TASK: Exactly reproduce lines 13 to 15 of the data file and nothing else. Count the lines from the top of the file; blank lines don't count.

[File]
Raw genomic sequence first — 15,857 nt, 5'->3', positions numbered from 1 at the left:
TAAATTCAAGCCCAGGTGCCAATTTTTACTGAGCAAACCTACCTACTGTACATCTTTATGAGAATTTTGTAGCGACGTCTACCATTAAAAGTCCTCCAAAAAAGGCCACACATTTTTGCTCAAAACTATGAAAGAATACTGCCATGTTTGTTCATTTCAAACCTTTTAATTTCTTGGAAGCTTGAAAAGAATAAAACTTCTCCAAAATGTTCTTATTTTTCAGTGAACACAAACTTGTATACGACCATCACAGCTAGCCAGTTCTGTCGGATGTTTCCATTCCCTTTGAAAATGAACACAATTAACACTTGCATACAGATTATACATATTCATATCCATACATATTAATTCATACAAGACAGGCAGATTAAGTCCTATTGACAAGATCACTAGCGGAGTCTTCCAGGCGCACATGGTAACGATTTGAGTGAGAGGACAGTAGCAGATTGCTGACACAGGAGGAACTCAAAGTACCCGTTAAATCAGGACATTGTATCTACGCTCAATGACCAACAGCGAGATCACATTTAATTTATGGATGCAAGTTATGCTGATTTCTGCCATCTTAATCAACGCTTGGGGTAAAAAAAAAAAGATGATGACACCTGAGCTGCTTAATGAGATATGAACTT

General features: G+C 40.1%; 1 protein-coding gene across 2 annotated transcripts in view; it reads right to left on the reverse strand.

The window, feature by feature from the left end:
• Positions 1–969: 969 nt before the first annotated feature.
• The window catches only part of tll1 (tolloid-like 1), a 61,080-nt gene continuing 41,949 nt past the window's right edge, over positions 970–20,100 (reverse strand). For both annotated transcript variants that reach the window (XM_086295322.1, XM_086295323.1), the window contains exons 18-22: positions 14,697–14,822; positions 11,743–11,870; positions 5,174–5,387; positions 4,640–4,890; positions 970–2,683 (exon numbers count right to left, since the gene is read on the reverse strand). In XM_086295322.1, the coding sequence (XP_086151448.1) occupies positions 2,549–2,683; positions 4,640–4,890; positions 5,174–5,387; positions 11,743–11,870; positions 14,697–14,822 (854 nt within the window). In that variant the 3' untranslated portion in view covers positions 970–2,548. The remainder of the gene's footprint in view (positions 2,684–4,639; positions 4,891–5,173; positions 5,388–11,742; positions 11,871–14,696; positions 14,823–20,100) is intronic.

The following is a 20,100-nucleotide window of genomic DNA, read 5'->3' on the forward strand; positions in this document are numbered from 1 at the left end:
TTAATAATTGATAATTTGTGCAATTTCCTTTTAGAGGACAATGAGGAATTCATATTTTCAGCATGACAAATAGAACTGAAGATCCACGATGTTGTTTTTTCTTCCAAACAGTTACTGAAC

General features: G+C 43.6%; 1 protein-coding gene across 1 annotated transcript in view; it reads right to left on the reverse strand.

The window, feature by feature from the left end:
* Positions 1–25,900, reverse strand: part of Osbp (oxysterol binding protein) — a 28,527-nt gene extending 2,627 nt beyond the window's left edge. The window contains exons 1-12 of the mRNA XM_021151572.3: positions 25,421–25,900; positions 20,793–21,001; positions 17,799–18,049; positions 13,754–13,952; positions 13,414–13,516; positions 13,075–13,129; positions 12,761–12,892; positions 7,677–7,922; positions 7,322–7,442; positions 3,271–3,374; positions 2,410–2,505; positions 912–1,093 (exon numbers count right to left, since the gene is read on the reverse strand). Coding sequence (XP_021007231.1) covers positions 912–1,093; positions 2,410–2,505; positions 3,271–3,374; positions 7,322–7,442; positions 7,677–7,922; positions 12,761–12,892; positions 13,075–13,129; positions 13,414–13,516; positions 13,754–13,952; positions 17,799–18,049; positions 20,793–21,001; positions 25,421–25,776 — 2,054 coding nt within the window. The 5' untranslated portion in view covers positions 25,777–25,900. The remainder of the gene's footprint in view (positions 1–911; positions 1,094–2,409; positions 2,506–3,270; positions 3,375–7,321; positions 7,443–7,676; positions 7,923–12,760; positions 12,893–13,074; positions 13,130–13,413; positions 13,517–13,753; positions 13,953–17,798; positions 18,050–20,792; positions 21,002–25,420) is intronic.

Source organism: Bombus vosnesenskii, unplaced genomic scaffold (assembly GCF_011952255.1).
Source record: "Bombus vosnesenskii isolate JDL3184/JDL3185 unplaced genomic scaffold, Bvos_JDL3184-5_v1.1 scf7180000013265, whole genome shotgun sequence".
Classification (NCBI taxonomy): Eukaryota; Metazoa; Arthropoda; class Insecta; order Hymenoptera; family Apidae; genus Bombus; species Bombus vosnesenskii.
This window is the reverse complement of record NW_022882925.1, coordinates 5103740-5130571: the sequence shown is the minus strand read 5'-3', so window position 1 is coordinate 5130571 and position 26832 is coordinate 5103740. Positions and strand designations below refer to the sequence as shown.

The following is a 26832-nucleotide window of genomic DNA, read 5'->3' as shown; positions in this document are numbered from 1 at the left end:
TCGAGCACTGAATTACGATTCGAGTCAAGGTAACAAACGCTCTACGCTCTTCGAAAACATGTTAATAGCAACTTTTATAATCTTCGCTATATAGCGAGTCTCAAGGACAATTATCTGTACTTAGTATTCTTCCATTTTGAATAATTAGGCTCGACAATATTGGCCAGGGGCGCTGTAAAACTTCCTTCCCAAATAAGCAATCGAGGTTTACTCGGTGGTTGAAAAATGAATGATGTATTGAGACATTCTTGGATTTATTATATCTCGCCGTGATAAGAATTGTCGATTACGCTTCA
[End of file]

Source record: "Bombus vosnesenskii isolate JDL3184/JDL3185 unplaced genomic scaffold, Bvos_JDL3184-5_v1.1 scf7180000013265, whole genome shotgun sequence".
Classification (NCBI taxonomy): Eukaryota; Metazoa; Arthropoda; class Insecta; order Hymenoptera; family Apidae; genus Bombus; species Bombus vosnesenskii.
This window is the reverse complement of record NW_022882925.1, coordinates 5103740-5130571: the sequence shown is the minus strand read 5'-3', so window position 1 is coordinate 5130571 and position 26832 is coordinate 5103740. Positions and strand designations below refer to the sequence as shown.